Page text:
Posted: July 7, 2015 4:43 pm
Thousands of spectators, volunteers, caddies and reporters will gather at the Lancaster Country Club this week for the U.S. Women’s Open.
And that means thousands of hungry stomachs will need to be fed.
But not everyone eats the same food at the tournament.
In fact, there is a hierarchy of food at the tournament, ranging from burgers and hot dogs for spectators all the way up to tenderloin for the chichi corporate clients and lobster mac and cheese for even the lowly sportswriters and media folks (but not consumed by this reporter, sadly).
And there also are peanut butter and jelly sandwiches for the caddies, which happens to be the traditional go-to food of the bag-carrying crowd at tournaments.
All of that food is being prepared by a Minnesota catering company called Prom Catering, whose tight, well-oiled team works the United States Golf Association tournament circuit, preparing menus and feeding crowds of up to 10,000 a day at golf courses around the country.
“We’re a circus,” says Kalli Tuma, 26, a Prom Catering employee, “in the way that we travel around, pack up and leave for the next place.”
Prom Catering is feeding everyone at the tournament this week, with the exception of players and their families. Their food is being prepared and served in the clubhouse by Lancaster Country Club.
Prom Catering traveled to Lancaster County with four tractor-trailers, which are being used to store food, and a 50-by-60-foot tent housing a mobile kitchen, all set up on its own compound on a tennis court just inside the main entrance to the Open at the Lancaster Country Club.
Here, three head chefs and six prep chefs are chopping, cooking and assembling meals. More than 100 people are helping to serve the food, including volunteers and a paid staff of about 80 servers and bartenders.
The staff is feeding 400 volunteers, 160 caddies, 200 reporters and 500 corporate clients — a total of 1,200 people — every day of the tournament at separate dining tents sprinkled across the country club grounds.
Prom’s concession stands also could feed 10,000 spectators or more every day, depending on the weather and attendance.
The concession tents serve sandwiches that are freshly prepared each morning, along with meats roasted in ovens on site or grilled on large barbecues set up behind the tents, said Rebecca Capra, a Prom concession tent manager.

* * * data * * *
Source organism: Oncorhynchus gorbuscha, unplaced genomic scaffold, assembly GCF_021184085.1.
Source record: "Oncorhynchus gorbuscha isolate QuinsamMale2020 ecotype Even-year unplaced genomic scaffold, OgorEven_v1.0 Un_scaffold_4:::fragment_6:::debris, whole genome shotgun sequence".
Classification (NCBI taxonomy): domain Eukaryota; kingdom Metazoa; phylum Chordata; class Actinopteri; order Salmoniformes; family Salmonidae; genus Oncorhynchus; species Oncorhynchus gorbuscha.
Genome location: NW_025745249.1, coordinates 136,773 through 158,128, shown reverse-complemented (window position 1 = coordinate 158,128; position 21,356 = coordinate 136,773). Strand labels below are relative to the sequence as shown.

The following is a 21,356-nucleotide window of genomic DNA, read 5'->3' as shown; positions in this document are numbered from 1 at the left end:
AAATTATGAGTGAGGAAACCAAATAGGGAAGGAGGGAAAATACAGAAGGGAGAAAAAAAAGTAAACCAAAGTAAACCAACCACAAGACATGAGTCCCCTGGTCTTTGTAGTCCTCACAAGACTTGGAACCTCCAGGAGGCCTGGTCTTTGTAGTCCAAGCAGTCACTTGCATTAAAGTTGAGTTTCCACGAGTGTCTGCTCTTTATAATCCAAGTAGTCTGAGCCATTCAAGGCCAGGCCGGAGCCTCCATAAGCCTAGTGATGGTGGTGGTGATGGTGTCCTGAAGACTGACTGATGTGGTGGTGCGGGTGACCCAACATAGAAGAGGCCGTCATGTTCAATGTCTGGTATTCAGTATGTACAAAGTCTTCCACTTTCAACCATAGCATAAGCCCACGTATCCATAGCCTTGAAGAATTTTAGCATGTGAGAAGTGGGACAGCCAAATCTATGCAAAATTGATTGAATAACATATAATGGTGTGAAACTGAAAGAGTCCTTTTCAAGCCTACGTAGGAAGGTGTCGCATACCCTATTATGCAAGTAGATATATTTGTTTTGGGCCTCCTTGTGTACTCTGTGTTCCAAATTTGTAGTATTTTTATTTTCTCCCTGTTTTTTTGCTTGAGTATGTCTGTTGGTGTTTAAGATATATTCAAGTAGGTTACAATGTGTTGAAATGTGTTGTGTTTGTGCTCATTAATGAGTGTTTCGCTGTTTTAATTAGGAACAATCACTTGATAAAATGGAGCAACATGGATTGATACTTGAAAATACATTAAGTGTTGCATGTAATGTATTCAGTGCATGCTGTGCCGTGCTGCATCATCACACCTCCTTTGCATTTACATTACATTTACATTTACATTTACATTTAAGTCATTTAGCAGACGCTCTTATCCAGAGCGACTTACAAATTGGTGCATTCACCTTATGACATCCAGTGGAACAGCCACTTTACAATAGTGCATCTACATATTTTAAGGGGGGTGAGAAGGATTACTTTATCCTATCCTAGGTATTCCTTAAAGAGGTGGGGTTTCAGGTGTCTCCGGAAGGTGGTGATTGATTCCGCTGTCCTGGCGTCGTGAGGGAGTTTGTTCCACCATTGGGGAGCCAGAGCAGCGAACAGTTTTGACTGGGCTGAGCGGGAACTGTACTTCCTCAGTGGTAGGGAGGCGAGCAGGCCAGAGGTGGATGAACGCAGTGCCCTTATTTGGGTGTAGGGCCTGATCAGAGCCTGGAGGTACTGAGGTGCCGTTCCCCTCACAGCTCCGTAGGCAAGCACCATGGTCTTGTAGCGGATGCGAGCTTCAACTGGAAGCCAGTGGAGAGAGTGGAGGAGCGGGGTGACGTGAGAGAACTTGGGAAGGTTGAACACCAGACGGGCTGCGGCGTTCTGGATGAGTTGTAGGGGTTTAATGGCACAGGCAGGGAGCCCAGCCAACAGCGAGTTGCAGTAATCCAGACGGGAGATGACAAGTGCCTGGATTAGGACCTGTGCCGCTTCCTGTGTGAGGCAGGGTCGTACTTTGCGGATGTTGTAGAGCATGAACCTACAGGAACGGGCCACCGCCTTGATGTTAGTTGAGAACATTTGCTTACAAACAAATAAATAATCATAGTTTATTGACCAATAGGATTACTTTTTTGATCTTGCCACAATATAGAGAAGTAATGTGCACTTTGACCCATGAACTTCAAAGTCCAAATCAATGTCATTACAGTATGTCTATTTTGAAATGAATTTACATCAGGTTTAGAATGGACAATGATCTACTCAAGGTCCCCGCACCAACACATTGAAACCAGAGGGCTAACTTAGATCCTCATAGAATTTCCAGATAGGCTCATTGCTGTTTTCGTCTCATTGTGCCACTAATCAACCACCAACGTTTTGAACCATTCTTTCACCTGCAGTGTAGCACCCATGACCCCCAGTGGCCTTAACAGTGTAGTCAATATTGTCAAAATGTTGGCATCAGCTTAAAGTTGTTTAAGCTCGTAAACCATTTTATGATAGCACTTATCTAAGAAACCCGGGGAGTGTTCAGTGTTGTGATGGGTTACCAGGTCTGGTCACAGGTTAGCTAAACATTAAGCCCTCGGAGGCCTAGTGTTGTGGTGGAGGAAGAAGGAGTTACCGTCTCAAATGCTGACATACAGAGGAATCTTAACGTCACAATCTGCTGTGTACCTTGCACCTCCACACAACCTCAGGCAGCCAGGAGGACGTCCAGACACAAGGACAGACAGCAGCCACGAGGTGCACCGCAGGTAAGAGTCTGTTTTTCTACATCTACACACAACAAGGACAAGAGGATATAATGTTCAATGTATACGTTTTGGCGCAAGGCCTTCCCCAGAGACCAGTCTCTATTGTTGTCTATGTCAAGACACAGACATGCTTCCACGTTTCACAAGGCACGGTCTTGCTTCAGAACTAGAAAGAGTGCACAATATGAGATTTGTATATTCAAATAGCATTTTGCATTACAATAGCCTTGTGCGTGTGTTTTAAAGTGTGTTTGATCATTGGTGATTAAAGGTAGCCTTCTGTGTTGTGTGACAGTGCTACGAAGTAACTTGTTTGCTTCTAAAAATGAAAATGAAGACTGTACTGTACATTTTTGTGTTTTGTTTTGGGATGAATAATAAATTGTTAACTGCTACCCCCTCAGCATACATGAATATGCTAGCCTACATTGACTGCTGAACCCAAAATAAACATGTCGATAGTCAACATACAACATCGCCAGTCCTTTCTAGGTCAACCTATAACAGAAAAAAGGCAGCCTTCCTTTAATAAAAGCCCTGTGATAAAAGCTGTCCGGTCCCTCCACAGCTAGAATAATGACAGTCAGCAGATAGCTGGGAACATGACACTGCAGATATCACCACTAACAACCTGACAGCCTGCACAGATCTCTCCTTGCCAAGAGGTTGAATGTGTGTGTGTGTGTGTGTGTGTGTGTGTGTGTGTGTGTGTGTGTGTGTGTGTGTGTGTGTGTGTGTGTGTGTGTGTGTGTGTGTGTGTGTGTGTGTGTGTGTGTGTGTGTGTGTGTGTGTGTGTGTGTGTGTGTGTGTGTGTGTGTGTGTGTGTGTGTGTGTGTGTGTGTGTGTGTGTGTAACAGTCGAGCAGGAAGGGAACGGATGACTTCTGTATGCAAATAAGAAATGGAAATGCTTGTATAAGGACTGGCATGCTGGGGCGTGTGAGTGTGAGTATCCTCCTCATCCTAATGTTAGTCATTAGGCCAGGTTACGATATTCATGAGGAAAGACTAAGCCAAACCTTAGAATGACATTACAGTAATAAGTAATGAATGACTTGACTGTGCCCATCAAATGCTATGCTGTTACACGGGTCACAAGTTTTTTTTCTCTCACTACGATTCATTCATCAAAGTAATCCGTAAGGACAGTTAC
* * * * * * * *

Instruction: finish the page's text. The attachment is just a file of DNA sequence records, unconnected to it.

The size and scope of the Lancaster County Club operation doesn’t faze Prom, Tuma said.
“This is a small event for us,” she said.
So what can you eat if you are at the tournament?
If you’re a spectator:
You can choose from 10 different hot and cold sandwiches, which include both a veggie wrap and a pulled-pork sandwich, ranging in price from $3 to $10. Fruit, desserts and drinks, including wine and beer, also are available.
If you’re a volunteer:
You can get a continental breakfast that features items including doughnuts, bagels, fruit and coffee. At lunch, a hot meal could include a meatball sandwich or a sausage sandwich on a pretzel roll, along with a salad and dessert. Later in the day, a range of snacks are available, along with cold drinks all day.
If you’re a caddie:
You can get a continental breakfast of muffins, bagels and fruit. At lunch, the perennial favorite make-your-own PBJ station is set up (with a choice of white or wheat bread, creamy or chunky peanut butter, and grape or strawberry jelly). A hot lunch of items such as hot dogs, brats or meatball sandwiches also is available. Later in the day, snacks are set up.
Also: PBJs (the prepackaged Smucker’s Uncrustables) and fruit are available at all the tees for caddies and players.
If you’re a corporate client:
You can choose from a “tiered menu,” with different options for different prices.
Using lunch as an example, corporate clients can get a basic menu that includes hot dogs and burgers.
Up a step from that would be hand-carved turkey and brisket, with macaroni and cheese as a possible side.
Up a step from that would be interactive chef’s stations with higher-end options such as tenderloin and mushrooms cooked in butter.
Desserts could include everything from cookies to a Root Beer Float station.
If you’re a reporter:
Sportswriters, TV newscasters and their ilk can eat a continental breakfast. For lunch, options include brisket, lobster mac and cheese, wraps and salads, along with desserts.